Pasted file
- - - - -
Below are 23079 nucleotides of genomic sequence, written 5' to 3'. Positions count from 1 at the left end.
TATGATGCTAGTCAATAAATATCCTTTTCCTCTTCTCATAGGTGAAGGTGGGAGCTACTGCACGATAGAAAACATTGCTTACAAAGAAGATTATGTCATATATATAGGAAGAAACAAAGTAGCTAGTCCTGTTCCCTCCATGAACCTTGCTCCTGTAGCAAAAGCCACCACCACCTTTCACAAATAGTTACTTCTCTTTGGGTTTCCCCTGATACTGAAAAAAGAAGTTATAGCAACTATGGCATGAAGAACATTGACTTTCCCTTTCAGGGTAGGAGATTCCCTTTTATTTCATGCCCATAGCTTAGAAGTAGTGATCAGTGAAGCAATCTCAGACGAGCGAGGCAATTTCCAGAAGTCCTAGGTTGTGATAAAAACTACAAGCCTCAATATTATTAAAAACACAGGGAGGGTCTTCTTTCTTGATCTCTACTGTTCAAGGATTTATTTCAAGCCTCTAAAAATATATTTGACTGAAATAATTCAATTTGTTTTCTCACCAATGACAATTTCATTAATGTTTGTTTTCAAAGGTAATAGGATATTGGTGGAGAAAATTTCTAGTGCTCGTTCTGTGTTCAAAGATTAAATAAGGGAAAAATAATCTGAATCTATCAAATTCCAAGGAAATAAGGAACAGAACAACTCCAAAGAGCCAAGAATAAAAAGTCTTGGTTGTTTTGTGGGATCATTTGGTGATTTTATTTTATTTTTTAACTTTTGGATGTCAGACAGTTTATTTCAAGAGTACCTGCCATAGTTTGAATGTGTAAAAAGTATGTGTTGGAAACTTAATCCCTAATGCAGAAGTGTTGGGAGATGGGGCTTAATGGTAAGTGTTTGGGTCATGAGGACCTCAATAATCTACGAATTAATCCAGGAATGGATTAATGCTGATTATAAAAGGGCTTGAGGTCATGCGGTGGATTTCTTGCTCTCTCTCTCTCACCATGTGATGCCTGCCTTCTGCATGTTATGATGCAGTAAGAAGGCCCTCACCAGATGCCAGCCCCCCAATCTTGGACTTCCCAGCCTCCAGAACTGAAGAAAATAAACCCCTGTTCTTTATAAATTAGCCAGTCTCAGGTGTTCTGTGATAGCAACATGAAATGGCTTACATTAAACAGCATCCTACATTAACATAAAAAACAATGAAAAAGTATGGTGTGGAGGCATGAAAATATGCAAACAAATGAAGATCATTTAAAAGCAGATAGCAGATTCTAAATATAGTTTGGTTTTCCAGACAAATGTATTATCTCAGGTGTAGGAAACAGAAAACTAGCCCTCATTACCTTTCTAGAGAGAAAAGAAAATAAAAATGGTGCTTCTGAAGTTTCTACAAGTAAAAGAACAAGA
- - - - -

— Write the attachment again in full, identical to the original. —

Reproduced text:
Below are 23079 nucleotides of genomic sequence, written 5' to 3'. Positions count from 1 at the left end.
TATGATGCTAGTCAATAAATATCCTTTTCCTCTTCTCATAGGTGAAGGTGGGAGCTACTGCACGATAGAAAACATTGCTTACAAAGAAGATTATGTCATATATATAGGAAGAAACAAAGTAGCTAGTCCTGTTCCCTCCATGAACCTTGCTCCTGTAGCAAAAGCCACCACCACCTTTCACAAATAGTTACTTCTCTTTGGGTTTCCCCTGATACTGAAAAAAGAAGTTATAGCAACTATGGCATGAAGAACATTGACTTTCCCTTTCAGGGTAGGAGATTCCCTTTTATTTCATGCCCATAGCTTAGAAGTAGTGATCAGTGAAGCAATCTCAGACGAGCGAGGCAATTTCCAGAAGTCCTAGGTTGTGATAAAAACTACAAGCCTCAATATTATTAAAAACACAGGGAGGGTCTTCTTTCTTGATCTCTACTGTTCAAGGATTTATTTCAAGCCTCTAAAAATATATTTGACTGAAATAATTCAATTTGTTTTCTCACCAATGACAATTTCATTAATGTTTGTTTTCAAAGGTAATAGGATATTGGTGGAGAAAATTTCTAGTGCTCGTTCTGTGTTCAAAGATTAAATAAGGGAAAAATAATCTGAATCTATCAAATTCCAAGGAAATAAGGAACAGAACAACTCCAAAGAGCCAAGAATAAAAAGTCTTGGTTGTTTTGTGGGATCATTTGGTGATTTTATTTTATTTTTTAACTTTTGGATGTCAGACAGTTTATTTCAAGAGTACCTGCCATAGTTTGAATGTGTAAAAAGTATGTGTTGGAAACTTAATCCCTAATGCAGAAGTGTTGGGAGATGGGGCTTAATGGTAAGTGTTTGGGTCATGAGGACCTCAATAATCTACGAATTAATCCAGGAATGGATTAATGCTGATTATAAAAGGGCTTGAGGTCATGCGGTGGATTTCTTGCTCTCTCTCTCTCACCATGTGATGCCTGCCTTCTGCATGTTATGATGCAGTAAGAAGGCCCTCACCAGATGCCAGCCCCCCAATCTTGGACTTCCCAGCCTCCAGAACTGAAGAAAATAAACCCCTGTTCTTTATAAATTAGCCAGTCTCAGGTGTTCTGTGATAGCAACATGAAATGGCTTACATTAAACAGCATCCTACATTAACATAAAAAACAATGAAAAAGTATGGTGTGGAGGCATGAAAATATGCAAACAAATGAAGATCATTTAAAAGCAGATAGCAGATTCTAAATATAGTTTGGTTTTCCAGACAAATGTATTATCTCAGGTGTAGGAAACAGAAAACTAGCCCTCATTACCTTTCTAGAGAGAAAAGAAAATAAAAATGGTGCTTCTGAAGTTTCTACAAGTAAAAGAACAAGA